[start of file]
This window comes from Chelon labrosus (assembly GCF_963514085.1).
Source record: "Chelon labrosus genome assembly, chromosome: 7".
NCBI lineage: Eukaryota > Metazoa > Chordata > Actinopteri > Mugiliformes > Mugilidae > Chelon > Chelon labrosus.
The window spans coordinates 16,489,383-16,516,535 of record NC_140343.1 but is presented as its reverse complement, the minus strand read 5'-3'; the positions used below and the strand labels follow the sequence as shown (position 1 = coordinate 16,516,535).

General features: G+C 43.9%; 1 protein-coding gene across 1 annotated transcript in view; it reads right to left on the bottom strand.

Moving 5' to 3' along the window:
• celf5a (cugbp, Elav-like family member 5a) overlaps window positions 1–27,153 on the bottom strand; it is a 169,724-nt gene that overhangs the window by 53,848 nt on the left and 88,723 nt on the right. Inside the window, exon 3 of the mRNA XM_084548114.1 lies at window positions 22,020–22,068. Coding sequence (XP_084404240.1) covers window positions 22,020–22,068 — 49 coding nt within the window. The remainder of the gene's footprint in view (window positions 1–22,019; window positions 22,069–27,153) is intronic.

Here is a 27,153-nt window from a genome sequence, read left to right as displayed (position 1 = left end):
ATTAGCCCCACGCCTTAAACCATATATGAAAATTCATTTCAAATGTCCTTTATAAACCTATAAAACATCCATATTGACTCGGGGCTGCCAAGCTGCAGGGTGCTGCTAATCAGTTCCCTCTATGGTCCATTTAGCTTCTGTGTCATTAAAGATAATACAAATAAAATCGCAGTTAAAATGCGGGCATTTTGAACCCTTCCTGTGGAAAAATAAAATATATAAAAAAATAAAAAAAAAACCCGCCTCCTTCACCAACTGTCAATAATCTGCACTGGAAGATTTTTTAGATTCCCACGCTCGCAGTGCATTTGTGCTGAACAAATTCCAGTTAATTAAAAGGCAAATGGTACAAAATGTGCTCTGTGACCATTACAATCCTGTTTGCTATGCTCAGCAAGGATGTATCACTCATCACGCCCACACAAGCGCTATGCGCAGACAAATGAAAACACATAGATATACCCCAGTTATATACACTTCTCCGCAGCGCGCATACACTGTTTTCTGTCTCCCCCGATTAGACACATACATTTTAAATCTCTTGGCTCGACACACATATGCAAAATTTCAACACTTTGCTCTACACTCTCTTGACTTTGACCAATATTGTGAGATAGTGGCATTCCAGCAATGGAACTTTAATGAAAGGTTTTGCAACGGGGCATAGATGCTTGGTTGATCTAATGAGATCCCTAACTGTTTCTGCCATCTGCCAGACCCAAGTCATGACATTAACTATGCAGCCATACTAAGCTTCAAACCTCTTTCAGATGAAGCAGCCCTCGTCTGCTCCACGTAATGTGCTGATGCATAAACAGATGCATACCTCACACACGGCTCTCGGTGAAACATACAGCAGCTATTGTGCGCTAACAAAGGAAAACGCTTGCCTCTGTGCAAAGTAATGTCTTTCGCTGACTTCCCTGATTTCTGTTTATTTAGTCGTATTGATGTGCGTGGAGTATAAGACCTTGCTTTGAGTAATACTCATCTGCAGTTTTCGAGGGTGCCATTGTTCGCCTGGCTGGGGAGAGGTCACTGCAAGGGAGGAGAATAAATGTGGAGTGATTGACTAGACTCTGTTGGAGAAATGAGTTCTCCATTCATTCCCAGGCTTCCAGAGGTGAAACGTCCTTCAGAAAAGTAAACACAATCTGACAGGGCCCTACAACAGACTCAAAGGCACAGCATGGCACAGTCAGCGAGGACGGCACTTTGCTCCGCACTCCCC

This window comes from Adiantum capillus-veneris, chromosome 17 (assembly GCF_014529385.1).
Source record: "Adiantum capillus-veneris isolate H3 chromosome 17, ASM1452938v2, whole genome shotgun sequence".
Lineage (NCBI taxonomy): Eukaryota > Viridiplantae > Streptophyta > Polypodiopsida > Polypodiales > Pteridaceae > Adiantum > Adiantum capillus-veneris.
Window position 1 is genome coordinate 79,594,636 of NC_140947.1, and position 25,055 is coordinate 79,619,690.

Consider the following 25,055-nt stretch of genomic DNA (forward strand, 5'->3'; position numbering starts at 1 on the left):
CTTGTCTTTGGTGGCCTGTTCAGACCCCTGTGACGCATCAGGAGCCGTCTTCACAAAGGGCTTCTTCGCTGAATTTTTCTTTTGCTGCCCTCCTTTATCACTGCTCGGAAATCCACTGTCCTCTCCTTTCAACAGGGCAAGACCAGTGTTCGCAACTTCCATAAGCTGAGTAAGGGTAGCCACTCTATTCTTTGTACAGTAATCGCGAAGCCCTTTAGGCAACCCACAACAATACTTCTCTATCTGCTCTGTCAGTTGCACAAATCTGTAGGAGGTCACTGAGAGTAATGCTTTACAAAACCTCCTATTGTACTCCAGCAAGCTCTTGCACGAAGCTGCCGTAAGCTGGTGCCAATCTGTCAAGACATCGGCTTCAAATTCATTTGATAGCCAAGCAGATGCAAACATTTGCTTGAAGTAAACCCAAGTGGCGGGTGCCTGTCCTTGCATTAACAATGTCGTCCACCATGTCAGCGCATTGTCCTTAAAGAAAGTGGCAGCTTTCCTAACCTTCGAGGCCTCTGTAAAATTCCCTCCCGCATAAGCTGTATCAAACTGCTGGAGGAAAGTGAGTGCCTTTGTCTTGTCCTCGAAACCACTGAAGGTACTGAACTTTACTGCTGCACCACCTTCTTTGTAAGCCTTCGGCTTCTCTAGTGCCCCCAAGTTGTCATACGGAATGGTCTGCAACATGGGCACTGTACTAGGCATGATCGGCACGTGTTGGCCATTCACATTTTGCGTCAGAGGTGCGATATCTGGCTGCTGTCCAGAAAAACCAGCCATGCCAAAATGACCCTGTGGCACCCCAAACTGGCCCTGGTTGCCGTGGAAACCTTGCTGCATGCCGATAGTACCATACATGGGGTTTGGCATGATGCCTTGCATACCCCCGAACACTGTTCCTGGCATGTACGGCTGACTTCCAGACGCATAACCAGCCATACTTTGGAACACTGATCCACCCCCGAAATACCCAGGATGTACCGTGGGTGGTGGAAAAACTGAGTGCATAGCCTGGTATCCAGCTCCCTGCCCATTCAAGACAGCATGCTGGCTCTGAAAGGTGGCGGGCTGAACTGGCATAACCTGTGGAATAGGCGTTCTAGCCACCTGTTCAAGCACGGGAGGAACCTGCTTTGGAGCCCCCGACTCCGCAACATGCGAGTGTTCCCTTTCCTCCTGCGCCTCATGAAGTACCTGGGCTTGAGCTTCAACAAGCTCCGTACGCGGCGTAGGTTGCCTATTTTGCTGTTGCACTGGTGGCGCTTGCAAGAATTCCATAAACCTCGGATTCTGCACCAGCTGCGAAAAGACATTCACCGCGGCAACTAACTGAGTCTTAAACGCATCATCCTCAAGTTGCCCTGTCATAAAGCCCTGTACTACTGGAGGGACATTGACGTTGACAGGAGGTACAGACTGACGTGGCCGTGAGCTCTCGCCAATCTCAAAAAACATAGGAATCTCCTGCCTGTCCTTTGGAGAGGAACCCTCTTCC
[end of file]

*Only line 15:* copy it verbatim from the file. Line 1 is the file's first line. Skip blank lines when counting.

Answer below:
CTTGTCTTTGGTGGCCTGTTCAGACCCCTGTGACGCATCAGGAGCCGTCTTCACAAAGGGCTTCTTCGCTGAATTTTTCTTTTGCTGCCCTCCTTTATCACTGCTCGGAAATCCACTGTCCTCTCCTTTCAACAGGGCAAGACCAGTGTTCGCAACTTCCATAAGCTGAGTAAGGGTAGCCACTCTATTCTTTGTACAGTAATCGCGAAGCCCTTTAGGCAACCCACAACAATACTTCTCTATCTGCTCTGTCAGTTGCACAAATCTGTAGGAGGTCACTGAGAGTAATGCTTTACAAAACCTCCTATTGTACTCCAGCAAGCTCTTGCACGAAGCTGCCGTAAGCTGGTGCCAATCTGTCAAGACATCGGCTTCAAATTCATTTGATAGCCAAGCAGATGCAAACATTTGCTTGAAGTAAACCCAAGTGGCGGGTGCCTGTCCTTGCATTAACAATGTCGTCCACCATGTCAGCGCATTGTCCTTAAAGAAAGTGGCAGCTTTCCTAACCTTCGAGGCCTCTGTAAAATTCCCTCCCGCATAAGCTGTATCAAACTGCTGGAGGAAAGTGAGTGCCTTTGTCTTGTCCTCGAAACCACTGAAGGTACTGAACTTTACTGCTGCACCACCTTCTTTGTAAGCCTTCGGCTTCTCTAGTGCCCCCAAGTTGTCATACGGAATGGTCTGCAACATGGGCACTGTACTAGGCATGATCGGCACGTGTTGGCCATTCACATTTTGCGTCAGAGGTGCGATATCTGGCTGCTGTCCAGAAAAACCAGCCATGCCAAAATGACCCTGTGGCACCCCAAACTGGCCCTGGTTGCCGTGGAAACCTTGCTGCATGCCGATAGTACCATACATGGGGTTTGGCATGATGCCTTGCATACCCCCGAACACTGTTCCTGGCATGTACGGCTGACTTCCAGACGCATAACCAGCCATACTTTGGAACACTGATCCACCCCCGAAATACCCAGGATGTACCGTGGGTGGTGGAAAAACTGAGTGCATAGCCTGGTATCCAGCTCCCTGCCCATTCAAGACAGCATGCTGGCTCTGAAAGGTGGCGGGCTGAACTGGCATAACCTGTGGAATAGGCGTTCTAGCCACCTGTTCAAGCACGGGAGGAACCTGCTTTGGAGCCCCCGACTCCGCAACATGCGAGTGTTCCCTTTCCTCCTGCGCCTCATGAAGTACCTGGGCTTGAGCTTCAACAAGCTCCGTACGCGGCGTAGGTTGCCTATTTTGCTGTTGCACTGGTGGCGCTTGCAAGAATTCCATAAACCTCGGATTCTGCACCAGCTGCGAAAAGACATTCACCGCGGCAACTAACTGAGTCTTAAACGCATCATCCTCAAGTTGCCCTGTCATAAAGCCCTGTACTACTGGAGGGACATTGACGTTGACAGGAGGTACAGACTGACGTGGCCGTGAGCTCTCGCCAATCTCAAAAAACATAGGAATCTCCTGCCTGTCCTTTGGAGAGGAACCCTCTTCC